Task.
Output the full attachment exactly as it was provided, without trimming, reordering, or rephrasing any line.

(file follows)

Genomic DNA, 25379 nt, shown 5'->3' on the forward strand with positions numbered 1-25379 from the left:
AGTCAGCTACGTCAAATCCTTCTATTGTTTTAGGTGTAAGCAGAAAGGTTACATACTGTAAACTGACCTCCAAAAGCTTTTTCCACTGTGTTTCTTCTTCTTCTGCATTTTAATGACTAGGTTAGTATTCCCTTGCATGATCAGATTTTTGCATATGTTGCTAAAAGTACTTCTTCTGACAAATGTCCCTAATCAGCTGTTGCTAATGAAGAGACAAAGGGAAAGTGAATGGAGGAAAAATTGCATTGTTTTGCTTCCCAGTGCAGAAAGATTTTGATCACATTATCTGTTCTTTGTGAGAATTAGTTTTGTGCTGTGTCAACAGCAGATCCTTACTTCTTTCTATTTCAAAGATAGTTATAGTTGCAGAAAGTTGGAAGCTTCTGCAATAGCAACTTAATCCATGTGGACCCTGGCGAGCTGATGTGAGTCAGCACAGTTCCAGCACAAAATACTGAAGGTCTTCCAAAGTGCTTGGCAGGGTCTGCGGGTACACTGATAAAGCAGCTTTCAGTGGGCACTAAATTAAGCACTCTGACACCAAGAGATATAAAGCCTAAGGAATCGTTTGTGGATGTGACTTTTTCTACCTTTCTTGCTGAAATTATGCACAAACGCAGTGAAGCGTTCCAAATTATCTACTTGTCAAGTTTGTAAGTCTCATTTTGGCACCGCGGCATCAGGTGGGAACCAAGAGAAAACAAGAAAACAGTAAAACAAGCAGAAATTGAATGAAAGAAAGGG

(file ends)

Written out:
Genomic DNA, 25379 nt, shown 5'->3' on the forward strand with positions numbered 1-25379 from the left:
AGTCAGCTACGTCAAATCCTTCTATTGTTTTAGGTGTAAGCAGAAAGGTTACATACTGTAAACTGACCTCCAAAAGCTTTTTCCACTGTGTTTCTTCTTCTTCTGCATTTTAATGACTAGGTTAGTATTCCCTTGCATGATCAGATTTTTGCATATGTTGCTAAAAGTACTTCTTCTGACAAATGTCCCTAATCAGCTGTTGCTAATGAAGAGACAAAGGGAAAGTGAATGGAGGAAAAATTGCATTGTTTTGCTTCCCAGTGCAGAAAGATTTTGATCACATTATCTGTTCTTTGTGAGAATTAGTTTTGTGCTGTGTCAACAGCAGATCCTTACTTCTTTCTATTTCAAAGATAGTTATAGTTGCAGAAAGTTGGAAGCTTCTGCAATAGCAACTTAATCCATGTGGACCCTGGCGAGCTGATGTGAGTCAGCACAGTTCCAGCACAAAATACTGAAGGTCTTCCAAAGTGCTTGGCAGGGTCTGCGGGTACACTGATAAAGCAGCTTTCAGTGGGCACTAAATTAAGCACTCTGACACCAAGAGATATAAAGCCTAAGGAATCGTTTGTGGATGTGACTTTTTCTACCTTTCTTGCTGAAATTATGCACAAACGCAGTGAAGCGTTCCAAATTATCTACTTGTCAAGTTTGTAAGTCTCATTTTGGCACCGCGGCATCAGGTGGGAACCAAGAGAAAACAAGAAAACAGTAAAACAAGCAGAAATTGAATGAAAGAAAGGG